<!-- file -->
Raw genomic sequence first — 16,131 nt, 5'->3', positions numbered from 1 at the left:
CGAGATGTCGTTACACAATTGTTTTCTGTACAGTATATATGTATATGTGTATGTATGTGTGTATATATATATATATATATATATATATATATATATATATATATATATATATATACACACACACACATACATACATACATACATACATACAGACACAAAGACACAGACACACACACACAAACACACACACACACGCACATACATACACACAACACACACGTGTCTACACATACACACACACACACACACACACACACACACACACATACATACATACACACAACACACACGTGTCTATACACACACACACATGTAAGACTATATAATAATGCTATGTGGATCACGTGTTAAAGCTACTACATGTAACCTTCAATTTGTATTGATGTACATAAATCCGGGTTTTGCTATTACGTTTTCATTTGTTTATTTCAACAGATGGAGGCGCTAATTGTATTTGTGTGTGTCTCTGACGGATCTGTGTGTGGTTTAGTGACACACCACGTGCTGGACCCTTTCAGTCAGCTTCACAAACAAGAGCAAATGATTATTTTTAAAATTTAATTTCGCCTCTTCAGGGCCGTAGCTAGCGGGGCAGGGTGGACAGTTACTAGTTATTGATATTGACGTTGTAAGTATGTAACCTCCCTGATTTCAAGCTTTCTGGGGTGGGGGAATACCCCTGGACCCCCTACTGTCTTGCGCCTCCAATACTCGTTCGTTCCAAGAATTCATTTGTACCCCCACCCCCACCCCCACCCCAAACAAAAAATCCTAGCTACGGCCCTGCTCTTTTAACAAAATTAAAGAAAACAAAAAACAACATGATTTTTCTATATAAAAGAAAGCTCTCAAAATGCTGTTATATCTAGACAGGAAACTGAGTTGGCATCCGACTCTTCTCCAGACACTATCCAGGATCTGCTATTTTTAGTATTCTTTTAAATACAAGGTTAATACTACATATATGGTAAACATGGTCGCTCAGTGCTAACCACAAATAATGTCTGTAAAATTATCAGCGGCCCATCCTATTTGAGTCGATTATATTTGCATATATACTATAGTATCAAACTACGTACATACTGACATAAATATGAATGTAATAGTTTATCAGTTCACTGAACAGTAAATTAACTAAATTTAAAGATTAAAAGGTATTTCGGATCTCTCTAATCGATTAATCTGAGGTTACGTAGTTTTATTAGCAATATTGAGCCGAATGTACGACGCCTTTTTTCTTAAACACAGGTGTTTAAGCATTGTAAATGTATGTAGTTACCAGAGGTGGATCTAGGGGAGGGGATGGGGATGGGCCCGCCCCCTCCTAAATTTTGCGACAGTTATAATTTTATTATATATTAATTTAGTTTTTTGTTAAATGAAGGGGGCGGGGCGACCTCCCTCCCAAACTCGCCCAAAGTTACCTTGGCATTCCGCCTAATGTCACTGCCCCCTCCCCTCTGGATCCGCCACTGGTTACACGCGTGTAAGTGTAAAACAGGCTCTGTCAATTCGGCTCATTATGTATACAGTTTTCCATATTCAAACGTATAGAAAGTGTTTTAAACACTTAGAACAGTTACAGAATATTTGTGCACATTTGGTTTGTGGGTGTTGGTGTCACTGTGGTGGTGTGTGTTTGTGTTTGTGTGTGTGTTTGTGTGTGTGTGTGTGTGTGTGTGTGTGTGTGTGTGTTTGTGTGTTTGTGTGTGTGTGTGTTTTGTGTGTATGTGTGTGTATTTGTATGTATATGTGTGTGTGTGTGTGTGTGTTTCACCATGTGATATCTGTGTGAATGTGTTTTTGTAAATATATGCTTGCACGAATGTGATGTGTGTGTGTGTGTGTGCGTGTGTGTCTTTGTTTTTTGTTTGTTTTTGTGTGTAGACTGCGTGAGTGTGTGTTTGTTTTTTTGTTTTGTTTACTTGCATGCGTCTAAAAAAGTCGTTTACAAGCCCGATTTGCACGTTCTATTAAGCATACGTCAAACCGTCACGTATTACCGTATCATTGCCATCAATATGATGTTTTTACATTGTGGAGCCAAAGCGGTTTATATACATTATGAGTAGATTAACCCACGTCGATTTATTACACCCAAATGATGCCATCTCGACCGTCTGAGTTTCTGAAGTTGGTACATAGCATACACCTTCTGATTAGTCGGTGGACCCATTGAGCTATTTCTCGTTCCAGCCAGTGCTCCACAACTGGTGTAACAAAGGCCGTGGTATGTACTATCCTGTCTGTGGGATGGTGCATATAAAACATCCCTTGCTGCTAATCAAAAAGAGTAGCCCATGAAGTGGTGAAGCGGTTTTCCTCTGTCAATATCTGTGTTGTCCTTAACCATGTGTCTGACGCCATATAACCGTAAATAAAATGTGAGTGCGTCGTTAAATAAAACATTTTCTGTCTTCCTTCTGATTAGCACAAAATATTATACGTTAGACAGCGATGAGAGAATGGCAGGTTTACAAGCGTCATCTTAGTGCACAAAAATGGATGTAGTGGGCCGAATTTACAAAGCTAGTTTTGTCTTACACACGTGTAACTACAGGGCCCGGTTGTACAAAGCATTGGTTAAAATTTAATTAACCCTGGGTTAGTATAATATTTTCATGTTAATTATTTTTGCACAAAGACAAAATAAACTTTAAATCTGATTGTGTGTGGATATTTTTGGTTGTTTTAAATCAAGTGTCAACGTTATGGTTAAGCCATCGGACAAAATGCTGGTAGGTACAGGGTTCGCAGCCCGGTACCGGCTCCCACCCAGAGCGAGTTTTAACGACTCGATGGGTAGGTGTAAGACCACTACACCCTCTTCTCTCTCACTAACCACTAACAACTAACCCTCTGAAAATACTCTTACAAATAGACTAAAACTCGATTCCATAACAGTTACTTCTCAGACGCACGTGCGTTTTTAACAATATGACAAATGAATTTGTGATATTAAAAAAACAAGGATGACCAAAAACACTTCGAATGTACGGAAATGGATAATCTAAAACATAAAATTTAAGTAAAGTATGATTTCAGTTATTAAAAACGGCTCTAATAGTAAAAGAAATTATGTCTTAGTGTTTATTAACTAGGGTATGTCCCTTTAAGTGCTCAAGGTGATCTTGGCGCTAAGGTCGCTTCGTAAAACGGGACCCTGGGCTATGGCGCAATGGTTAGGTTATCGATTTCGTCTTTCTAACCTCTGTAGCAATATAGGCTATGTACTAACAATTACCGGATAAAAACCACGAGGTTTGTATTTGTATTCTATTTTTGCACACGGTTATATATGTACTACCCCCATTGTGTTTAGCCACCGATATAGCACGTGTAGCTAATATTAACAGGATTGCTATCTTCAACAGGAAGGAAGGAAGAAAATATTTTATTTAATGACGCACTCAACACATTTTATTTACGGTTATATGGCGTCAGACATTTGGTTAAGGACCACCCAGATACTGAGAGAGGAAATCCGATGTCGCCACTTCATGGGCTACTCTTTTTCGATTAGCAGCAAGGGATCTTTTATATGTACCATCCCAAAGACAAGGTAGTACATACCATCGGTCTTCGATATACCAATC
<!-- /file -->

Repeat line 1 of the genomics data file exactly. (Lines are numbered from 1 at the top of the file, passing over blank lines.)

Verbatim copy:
Raw genomic sequence first — 16,131 nt, 5'->3', positions numbered from 1 at the left: